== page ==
The True Value of the Tobacco Consumer
New MSA data shows tobacco shoppers visit more frequently, spend more than other consumers
CHICAGO -- Any tobacco retailer understands the vast challenges in the category: With strict and changing regulations, steep taxes, constantly constricting margins and a revolving door of products, the tobacco category can be a minefield. Despite all this, the category’s importance to the convenience channel cannot be understated. It was this question of tobacco’s overall value to the channel that Don Burke, senior vice president of Management Science Associates (MSA), addressed during his general session at CSP’s 10th annual Tobacco Category Review Meeting earlier this month.
To explore this concept, Burke used information from MSA and data from Paradigm Sample’s custom cciPanel, a mobile research panel that captures consumer shopping patterns, including the behavior of the important millennial segment.
“In this case, we looked at about 3,400 different visits to a c-store and what shoppers did on those occasions,” Burke said.
On the surface, tobacco did not appear as crucial a category as others: Of the 15 categories tracked, tobacco was only the fourth most often purchased, falling behind gas and fuel, packaged beverages and candy, gum and mints. When the cciPanel buyers came to a c-store, they purchased tobacco 21% of the time, compared to a 55% purchase rate for gas and fuel.
However, when Burke looked at how much tobacco consumers were spending, the category’s importance began to emerge. Sixty-seven percent of the time, cciPanel’s average c-store shopper spent less than $10; 20% of the time he or she spent $10 to $20; and 13% of the time, more than $20. There was a perceivable shift toward larger baskets when MSA looked at tobacco consumers, who spent less than $10 43% of the time, $10 to $20 32% of the time and more than $20 25% of the time.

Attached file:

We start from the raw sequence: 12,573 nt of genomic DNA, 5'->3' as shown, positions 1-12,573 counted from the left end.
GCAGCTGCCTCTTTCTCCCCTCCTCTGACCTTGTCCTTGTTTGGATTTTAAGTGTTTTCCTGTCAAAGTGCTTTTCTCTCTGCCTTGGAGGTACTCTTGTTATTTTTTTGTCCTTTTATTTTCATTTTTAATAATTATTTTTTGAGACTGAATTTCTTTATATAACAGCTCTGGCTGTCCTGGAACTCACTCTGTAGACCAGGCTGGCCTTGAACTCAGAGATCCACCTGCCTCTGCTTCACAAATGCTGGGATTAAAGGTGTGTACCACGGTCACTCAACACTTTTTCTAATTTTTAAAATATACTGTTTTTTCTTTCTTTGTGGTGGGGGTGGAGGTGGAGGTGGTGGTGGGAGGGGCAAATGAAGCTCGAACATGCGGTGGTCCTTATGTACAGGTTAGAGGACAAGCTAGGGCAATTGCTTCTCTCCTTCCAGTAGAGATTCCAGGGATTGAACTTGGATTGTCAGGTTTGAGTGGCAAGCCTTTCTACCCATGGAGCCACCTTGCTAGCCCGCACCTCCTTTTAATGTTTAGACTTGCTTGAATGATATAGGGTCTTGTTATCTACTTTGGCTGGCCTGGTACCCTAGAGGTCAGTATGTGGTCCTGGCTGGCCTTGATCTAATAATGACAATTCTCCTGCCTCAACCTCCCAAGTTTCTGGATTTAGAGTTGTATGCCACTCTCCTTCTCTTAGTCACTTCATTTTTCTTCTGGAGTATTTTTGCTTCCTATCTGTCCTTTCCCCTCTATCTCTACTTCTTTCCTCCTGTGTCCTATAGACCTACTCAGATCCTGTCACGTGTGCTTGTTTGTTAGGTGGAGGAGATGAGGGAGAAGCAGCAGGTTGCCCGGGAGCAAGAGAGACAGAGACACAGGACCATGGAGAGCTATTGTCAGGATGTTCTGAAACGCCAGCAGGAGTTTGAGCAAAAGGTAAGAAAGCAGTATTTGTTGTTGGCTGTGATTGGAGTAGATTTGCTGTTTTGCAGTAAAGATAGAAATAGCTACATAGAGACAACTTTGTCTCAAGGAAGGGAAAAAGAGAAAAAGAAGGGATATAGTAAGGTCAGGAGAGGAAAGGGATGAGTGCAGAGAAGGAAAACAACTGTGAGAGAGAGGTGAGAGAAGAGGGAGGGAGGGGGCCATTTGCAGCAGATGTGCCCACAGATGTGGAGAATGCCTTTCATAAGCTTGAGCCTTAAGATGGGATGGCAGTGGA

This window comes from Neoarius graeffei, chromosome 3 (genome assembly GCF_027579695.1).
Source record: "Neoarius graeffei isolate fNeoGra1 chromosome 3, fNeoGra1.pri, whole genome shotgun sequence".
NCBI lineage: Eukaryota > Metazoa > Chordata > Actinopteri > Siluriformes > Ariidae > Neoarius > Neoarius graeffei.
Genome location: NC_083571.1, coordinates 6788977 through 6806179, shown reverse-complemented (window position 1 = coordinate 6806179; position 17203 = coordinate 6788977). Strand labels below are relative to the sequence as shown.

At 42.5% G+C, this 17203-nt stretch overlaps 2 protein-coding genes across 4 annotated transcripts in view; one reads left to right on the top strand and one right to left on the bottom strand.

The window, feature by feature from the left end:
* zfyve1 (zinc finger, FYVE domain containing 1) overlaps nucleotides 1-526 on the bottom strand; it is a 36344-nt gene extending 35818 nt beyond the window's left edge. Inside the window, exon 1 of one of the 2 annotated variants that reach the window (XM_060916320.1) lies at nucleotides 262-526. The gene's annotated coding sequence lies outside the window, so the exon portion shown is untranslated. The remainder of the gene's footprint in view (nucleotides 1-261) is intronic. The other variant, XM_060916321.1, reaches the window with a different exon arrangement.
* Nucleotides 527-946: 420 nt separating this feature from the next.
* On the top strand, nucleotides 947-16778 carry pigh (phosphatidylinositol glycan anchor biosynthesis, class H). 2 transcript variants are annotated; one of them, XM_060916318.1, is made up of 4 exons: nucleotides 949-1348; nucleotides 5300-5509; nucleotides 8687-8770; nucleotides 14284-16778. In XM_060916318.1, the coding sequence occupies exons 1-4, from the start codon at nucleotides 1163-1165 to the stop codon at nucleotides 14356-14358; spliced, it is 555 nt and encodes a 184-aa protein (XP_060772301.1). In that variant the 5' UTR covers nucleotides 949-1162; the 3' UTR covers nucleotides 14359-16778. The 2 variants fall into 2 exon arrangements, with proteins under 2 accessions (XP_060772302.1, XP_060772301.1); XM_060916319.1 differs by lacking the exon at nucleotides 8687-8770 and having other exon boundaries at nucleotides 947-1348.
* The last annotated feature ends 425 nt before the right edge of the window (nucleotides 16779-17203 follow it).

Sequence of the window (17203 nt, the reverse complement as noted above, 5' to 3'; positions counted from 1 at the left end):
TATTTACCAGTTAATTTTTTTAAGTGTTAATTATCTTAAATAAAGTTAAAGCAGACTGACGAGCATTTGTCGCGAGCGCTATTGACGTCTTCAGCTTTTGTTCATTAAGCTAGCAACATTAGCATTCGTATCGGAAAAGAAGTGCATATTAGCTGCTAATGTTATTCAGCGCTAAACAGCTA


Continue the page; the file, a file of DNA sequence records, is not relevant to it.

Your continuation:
“Compare that to any other category and it really is the strongest,” said Burke. “That’s saying to you that your tobacco purchaser has the largest cash purchases per ring of any shopper in your store.”
And though some of that increased basket could be attributed to the cost of tobacco itself, the cciPanel data also shows that tobacco consumers tend to purchase from a variety of other categories within the store. Prominent add-on purchases included gas and fuel (which tobacco consumers also purchased 52% of the time), packaged beverages (35%), candy, gum and mints (17%) and lottery/gaming (15%).
“The point about a tobacco purchaser is that they will become involved in that convenience shopping experience,” said Burke. “They shop throughout the store, much more so than the shoppers in any other category.”
As valuable as those add-on purchases are, perhaps nothing highlighted tobacco’s importance to c-stores more than the cciPanel data on tobacco shoppers’ c-store visit frequency. Roughly 10% of the cciPanel’s average consumers visited a store on a daily basis, but 16% of tobacco consumers were daily shoppers; 37% of average c-store consumers visited two to three times a week, but that number was 55% for tobacco shoppers; and 23% of average consumers visited once a week, but for tobacco shoppers, that figure declined to 16%.
Taking into account the amount tobacco consumers spend, the variety of other categories they shop and the frequency of their shopping trips, Burke’s data solidly showed what many retailers already know: Tobacco consumers are invaluable to the business.
“Not only are they buying more, but they’re visiting your store more often,” Burke said. “This is a critical point to understanding how very important tobacco shoppers are in this channel.”